This strategy helps the company to create a solid, loyal customer base who will come back to Amazon’s online marketplace again and again while building confidence and equity that Amazon can leverage in the years to come.
“My own view is that every company requires a long-term view.”
Not a lot to explain. Jeff Bezos and Amazon have embraced a long-term perspective that lacks short-term strategies for investing in the future. Well, it seems to be working on the basis of their stock price success over the past twenty-plus years.
***“Keep experimenting or become extinct, no two ways about it.” ***
Many big corporations have the term ‘innovation’ emblazoned everywhere but are not willing to innovate enough to be considered creative. Conventional wisdom may give you enough firepower to succeed, although moderately; but relentless inventions and changes are what will make you cut above others.
“If you’re not stubborn, you’ll give up on experiments too soon. And if you’re not flexible, you’ll pound your head against the wall and you won’t see a different solution to a problem you’re trying to solve.”
Jeff realizes and emphasizes this with his multi-million-dollar investment in the Amazon Research Labs. He knows that the only way to stay ahead of the next interruption is through disruption.
“Our success at Amazon is a function of how many experiments we do per year, per month, per week, per day.”
“What’s dangerous is not to evolve.”
***“Risk is the key ingredient to success.” ***
Everyone knows what Amazon is now, but most don’t realize it’s got a lot of gaffes on the way. Which include the Fire Phone, the biggest mess in Jeff’s history; Register, their retail credit card processing service; Amazon Local, the Groupon-like deal platform – all of which were massive failures.
“The death knell for any enterprise is to glorify the past – no matter how good it was.”
But risk can come in any way – Jeff also made bets that paid rich dividends, including Kindle e-reader, Amazon Web Services, Data Business Center, and its third-party online marketplace. In Jeff’s words, “Bold bets pay for a lot of bad luck. I made billions of dollars of mistakes at Amazon.com. We can’t be in survival mode. We’ve got to be in a development mode.”
“I wanted to project myself forward to age 80 and I knew that when I am 80, I am not going to regret having tried this.” Jeff once said, “I was not going to regret trying to participate in this thing called the internet, that I thought was going to be a really big deal. I knew that if I failed, I wouldn’t regret that. But I knew the one thing I might regret is not ever having tried. I knew that that would haunt me every day.”
“Your margin is my opportunity.”
Assessing the market, Bezos scoffs at the concept of concentrating on the margins and managing them in such a way that you produce profits. Instead, as I described above, he uses whatever income surplus exists to further rising prices and invest heavily in the business.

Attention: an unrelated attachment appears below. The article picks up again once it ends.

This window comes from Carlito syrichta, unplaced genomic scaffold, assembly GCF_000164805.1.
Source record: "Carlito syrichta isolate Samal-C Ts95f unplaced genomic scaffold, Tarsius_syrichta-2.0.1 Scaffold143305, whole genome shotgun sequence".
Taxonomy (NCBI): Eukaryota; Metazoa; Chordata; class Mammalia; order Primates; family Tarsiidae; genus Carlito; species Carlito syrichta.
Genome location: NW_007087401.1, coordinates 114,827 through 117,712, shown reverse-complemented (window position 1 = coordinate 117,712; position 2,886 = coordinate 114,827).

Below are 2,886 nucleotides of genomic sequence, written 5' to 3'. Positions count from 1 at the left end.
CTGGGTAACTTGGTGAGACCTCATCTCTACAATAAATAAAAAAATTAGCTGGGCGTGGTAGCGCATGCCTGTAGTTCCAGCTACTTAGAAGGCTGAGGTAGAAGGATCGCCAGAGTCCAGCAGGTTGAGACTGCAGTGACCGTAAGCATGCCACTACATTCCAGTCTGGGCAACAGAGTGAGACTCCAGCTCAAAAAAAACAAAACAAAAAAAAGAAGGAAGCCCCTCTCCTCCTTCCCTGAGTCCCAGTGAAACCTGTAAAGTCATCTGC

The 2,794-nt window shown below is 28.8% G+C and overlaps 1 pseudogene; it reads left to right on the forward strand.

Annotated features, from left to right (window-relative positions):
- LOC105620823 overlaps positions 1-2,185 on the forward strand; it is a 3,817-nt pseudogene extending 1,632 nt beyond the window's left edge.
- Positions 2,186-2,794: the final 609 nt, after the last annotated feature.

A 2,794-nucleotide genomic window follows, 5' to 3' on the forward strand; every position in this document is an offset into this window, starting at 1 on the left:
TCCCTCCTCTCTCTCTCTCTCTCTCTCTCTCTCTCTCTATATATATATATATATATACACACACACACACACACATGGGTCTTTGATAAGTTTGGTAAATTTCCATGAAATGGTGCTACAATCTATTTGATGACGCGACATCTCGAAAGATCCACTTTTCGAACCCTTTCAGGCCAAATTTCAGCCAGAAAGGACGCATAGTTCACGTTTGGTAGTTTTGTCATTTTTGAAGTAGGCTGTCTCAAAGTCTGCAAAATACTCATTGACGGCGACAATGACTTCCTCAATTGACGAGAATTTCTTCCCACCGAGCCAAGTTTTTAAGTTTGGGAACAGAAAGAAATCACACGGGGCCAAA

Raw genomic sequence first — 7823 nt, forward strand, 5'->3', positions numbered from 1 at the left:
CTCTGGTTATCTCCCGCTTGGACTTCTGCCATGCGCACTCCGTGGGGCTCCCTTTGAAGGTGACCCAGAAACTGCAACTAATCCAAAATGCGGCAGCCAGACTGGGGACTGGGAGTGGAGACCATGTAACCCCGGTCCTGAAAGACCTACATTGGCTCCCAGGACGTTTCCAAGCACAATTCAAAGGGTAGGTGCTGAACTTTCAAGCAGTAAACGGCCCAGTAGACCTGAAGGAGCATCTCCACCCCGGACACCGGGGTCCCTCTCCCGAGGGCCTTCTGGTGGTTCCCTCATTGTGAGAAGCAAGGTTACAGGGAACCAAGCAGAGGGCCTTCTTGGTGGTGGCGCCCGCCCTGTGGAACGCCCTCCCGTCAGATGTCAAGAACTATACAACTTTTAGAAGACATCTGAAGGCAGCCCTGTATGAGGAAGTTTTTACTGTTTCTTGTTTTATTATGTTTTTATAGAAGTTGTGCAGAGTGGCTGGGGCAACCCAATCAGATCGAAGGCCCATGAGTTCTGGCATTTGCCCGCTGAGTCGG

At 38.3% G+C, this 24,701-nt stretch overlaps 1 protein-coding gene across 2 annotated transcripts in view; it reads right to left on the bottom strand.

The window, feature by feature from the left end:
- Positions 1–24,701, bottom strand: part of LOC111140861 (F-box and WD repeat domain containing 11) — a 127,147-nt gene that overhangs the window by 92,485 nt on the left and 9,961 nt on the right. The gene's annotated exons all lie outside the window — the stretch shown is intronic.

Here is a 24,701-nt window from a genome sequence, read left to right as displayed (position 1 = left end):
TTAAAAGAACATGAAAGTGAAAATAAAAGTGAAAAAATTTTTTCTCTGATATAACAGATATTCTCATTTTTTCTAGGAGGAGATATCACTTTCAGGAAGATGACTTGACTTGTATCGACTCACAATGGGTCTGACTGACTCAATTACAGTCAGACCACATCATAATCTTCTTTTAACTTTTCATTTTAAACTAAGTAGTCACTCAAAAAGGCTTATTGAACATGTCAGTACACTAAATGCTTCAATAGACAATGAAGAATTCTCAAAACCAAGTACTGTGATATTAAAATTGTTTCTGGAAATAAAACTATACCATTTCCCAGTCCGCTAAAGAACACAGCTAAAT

On top of that, he’s not working on the conventional “earnings metrics” that can be distorted easily. He focuses on the absolutely free cash flow of the dollar; this is what matters in the long term. Now, just to be not confusing. This does not mean that he deems the financial figures that show the health of a company as unimportant. This means that he is able to forgo gains in the short term so that he can produce huge positive cash flow in the long run.
“The customer is the king. Period.”
Twenty years of e-commerce operations have been a success, considering that thousands of e-commerce sites have come and shut down in that timeframe. Yet Amazon is still standing there at the top of the mountain.
“We see our customers as invited guests to a party, and we are the hosts. It’s our job every day to make every important aspect of the customer experience a little bit better. Start with the customer and work backward.”
This may have been due to Jeff’s loyalty to his customers. He once told in an interview that a happy consumer in the physical world would tell their experience to five people, while an angry customer would spread their bad experience to 5,000 people in the digital world.
“If we can keep our competitors focused on us while we stay focused on the customer, ultimately we’ll turn out all right.”
Walking to the bank, Jeff knows that his fortunes are the end product of his years of persistent effort. So, for any budding entrepreneur who’s looking to make it big, use these takeaways as markers to make your path to the pinnacle of success.
“You have to be willing to be misunderstood if you’re going to innovate.”
Adding on the previous argument, if you’re willing to invent, gamble, and make big decisions, it’s likely that most people won’t understand your ambitions, and they may even ridicule you. Occasionally, in order to win big, you need to abandon a consensus view and follow a more inconsistent approach. You need to go where other people don’t want to go. Something like this takes tremendous bravery and a very long-term outlook, qualities that Jeff Bezos definitely possesses.